The recent news that Lord of the Rings Online is going Free-To-Play, and being supported by a cash shop instead of subscriptions has reignited the debate over the two payment methods.
Before I post about LotRO specifically, I'd like to talk about the underlying issues as I see it.
In every hobby, different parts of the potential audience are inclined to spend differing amounts of money. For example, take Collectible Card Games such as Magic: the Gathering. You have some people who purchase a couple packs a month, some who purchase several packs a week, and a few who buy boxes of cards at a time. In theory, by having a variable amount that can be purchased, the company does not "leave money on the table", and gets the maximum income it can.
That's basically the idea behind the economics of the F2P games. They feel that subscriptions leave money on the table both in the segment of the audience that is inclined to pay less than the subscription amount, and the segment of the audience that is inclined to pay more.
The following graph shows how the income from the two forms compare against each other.
Note: Not real numbers, just hand-waving to get the idea across.
There are three sections where the two payment methods do not overlap. Section A is money from people who aren't willing to pay the full subscription. Section B is money from people who are willing to pay more than the full subscription (Star-Pony-land).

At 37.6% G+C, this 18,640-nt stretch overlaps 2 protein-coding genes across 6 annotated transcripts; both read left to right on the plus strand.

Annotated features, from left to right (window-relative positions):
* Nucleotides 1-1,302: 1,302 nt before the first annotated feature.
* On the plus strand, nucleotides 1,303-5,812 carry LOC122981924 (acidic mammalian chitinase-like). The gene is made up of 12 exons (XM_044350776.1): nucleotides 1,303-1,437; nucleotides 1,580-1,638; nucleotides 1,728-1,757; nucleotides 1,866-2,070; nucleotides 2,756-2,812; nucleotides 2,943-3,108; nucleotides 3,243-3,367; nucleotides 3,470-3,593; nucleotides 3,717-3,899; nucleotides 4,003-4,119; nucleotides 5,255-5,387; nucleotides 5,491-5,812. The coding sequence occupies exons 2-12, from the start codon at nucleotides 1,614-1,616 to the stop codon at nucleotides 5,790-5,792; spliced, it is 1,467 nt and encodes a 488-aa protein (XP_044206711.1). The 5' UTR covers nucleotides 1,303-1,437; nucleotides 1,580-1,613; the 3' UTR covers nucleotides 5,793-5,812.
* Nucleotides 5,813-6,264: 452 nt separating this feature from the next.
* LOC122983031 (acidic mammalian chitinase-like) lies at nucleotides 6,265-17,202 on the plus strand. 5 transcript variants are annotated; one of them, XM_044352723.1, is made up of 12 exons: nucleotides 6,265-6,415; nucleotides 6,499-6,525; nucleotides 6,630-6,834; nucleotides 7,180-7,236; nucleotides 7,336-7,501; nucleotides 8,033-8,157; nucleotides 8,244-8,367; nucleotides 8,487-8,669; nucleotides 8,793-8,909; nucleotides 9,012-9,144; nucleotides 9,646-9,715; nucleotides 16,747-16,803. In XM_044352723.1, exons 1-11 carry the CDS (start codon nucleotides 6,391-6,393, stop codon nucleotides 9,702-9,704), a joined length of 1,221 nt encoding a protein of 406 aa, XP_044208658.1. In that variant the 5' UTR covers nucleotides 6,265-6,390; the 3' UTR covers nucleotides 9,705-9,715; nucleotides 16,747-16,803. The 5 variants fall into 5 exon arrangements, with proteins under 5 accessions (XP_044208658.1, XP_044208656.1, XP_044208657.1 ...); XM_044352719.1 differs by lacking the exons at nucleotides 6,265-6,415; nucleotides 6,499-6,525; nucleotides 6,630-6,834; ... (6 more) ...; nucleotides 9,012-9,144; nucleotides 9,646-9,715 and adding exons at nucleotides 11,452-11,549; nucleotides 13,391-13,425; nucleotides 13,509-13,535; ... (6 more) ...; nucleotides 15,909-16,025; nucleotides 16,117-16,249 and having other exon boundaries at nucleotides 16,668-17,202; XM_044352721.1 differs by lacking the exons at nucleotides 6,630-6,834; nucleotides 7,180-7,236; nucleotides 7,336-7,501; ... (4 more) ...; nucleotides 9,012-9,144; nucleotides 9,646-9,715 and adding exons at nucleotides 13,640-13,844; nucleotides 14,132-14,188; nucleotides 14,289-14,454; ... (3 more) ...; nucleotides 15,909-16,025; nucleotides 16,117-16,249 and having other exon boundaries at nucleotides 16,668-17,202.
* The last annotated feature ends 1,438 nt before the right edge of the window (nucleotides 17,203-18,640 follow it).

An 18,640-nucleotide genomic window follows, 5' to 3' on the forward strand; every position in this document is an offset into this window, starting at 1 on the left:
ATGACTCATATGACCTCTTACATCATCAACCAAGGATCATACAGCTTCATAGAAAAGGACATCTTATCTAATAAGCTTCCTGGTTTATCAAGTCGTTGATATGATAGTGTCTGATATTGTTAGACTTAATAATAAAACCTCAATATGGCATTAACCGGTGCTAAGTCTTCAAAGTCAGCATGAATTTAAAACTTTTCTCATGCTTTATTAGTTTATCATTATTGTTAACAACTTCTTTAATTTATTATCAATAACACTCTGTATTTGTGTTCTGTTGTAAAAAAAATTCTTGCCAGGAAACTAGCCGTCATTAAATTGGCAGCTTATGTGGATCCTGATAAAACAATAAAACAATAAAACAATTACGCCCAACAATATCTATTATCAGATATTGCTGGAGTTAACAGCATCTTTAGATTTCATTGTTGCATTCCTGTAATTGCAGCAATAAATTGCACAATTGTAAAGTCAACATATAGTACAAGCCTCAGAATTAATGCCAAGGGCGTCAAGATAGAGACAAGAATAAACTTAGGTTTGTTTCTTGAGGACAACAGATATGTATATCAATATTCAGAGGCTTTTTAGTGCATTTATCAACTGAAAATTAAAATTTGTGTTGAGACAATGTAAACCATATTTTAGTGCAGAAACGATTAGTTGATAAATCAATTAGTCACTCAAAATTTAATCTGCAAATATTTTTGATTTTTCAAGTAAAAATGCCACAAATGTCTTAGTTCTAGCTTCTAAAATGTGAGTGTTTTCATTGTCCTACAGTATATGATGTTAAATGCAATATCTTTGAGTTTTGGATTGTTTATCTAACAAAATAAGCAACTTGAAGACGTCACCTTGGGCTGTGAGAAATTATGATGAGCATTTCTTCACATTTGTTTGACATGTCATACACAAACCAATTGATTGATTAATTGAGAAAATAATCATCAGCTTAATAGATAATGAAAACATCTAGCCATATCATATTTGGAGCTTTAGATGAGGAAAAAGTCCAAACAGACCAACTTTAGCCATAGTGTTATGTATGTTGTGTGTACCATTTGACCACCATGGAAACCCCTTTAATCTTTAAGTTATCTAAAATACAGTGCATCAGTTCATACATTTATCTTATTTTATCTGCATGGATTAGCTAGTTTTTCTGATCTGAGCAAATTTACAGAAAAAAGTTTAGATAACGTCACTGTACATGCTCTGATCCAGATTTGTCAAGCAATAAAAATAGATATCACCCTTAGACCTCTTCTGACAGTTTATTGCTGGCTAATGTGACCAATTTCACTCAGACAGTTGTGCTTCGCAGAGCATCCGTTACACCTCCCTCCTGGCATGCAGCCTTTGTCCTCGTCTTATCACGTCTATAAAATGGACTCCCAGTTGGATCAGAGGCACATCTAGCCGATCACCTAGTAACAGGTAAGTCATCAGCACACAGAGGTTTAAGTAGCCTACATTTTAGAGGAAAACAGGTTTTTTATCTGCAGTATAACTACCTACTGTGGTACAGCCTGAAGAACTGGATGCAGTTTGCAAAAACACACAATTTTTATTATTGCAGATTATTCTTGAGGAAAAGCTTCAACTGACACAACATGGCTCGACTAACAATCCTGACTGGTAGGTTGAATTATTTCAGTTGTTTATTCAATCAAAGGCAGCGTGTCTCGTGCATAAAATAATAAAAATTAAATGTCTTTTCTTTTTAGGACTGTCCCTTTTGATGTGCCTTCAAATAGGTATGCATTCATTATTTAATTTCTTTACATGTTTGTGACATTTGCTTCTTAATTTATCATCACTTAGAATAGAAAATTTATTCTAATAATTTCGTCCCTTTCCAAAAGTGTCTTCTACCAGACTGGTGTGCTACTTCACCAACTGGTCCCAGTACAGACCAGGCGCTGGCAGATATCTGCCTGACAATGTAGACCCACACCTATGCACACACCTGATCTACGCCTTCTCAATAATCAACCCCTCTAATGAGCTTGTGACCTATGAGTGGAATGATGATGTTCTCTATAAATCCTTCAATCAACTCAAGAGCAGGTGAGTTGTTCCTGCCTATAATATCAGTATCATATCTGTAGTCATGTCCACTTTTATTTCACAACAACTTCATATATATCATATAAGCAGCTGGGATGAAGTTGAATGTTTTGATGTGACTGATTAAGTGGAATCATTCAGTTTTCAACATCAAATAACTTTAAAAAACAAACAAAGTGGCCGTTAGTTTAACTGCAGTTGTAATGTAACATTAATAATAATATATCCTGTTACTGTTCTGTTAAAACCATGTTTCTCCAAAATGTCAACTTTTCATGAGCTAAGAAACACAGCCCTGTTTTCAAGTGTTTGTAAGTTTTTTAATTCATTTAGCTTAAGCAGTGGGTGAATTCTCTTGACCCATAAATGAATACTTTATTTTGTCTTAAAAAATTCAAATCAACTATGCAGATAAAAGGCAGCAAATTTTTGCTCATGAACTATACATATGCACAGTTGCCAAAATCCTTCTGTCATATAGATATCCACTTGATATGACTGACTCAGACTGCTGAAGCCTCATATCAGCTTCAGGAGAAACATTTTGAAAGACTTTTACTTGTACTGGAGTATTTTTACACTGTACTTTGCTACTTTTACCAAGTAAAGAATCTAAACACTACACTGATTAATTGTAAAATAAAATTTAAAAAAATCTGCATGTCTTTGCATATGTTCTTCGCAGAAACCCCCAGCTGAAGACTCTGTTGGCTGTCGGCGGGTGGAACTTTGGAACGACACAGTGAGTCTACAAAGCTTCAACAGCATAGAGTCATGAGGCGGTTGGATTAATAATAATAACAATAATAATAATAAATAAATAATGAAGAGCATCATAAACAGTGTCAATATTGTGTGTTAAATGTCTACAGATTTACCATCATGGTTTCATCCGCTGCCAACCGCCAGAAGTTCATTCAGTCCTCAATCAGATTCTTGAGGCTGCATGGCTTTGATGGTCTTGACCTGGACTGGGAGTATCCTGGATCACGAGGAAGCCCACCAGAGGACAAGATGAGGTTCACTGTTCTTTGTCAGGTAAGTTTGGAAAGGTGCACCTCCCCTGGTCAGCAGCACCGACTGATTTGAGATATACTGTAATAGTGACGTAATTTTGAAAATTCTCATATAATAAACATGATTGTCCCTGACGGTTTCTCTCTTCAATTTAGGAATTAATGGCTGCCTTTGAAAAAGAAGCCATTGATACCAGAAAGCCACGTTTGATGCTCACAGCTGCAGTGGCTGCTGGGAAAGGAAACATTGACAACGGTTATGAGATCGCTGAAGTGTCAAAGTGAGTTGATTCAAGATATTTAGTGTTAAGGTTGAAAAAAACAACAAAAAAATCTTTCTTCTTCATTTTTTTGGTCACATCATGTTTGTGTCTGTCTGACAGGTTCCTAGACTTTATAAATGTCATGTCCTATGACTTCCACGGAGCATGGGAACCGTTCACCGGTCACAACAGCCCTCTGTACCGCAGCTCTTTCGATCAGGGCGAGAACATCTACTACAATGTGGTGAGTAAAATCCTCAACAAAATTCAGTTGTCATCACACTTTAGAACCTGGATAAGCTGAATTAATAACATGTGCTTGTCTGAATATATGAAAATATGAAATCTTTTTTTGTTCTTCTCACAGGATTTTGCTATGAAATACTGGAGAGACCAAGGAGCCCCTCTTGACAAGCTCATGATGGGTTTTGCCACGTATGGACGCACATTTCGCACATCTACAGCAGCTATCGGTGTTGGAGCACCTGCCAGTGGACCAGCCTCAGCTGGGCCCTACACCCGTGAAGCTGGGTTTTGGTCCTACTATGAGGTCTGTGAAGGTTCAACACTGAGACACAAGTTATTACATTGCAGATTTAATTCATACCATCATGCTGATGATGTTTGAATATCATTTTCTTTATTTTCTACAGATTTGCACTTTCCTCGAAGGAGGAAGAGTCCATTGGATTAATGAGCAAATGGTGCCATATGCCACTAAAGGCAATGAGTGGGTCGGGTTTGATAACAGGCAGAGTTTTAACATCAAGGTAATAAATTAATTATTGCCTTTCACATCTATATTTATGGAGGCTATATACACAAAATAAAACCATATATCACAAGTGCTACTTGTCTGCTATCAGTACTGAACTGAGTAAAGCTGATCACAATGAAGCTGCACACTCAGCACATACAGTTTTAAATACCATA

However, what people are inclined to pay--their "rest state" of spending--is not the same as what they will pay. If the only way to play the game is to buy a subscription, a lot of the audience will pay up. That's what Section C represents: the extra income that a subscription can extract above inclinations for a specific part of the audience.
So what the F2P companies are betting is that A + B > C.
Now, I don't have any access to any real world data about what the actual size of A,B and C are. This is just punditry. However, I think that the F2P companies are gravely under-estimating the size of Section C.
In my opinion, the gaming/scifi/fantasy subculture is terribly "penny-wise, but pound-foolish". We will talk a good game about paying up, but the vast majority of us won't pay unless forced to. We will come up with all sorts of excuses, but will try and evade payment by any means necessary, legal or illegal, and even take pride in it. No matter that it leads to the destruction of the companies involved, or the cancellation of shows or games that we enjoy.
If the game is good, and the subscription reasonable, I think Section C will be significantly larger than Sections A and B. In fact, I don't think Section A actually exists, and the F2P companies will end up depending on a very small, but high-paying segment to survive. Which is an unstable way of life for the company, and is often not too healthy for individuals in that small segment. For every millionaire tossing wads of cash at the item shop, there's an addict spending money she can ill afford to waste.
That's why I think that subscriptions will put a game on a firmer, more stable financial footing than cash shops, even if they do leave some money on the table. Of course, your game has to be of a certain quality to make subscriptions viable, and that's where most companies seem to be falling down these days.
(LotRO is a special case, in my opinion, which I will discuss in a later post.)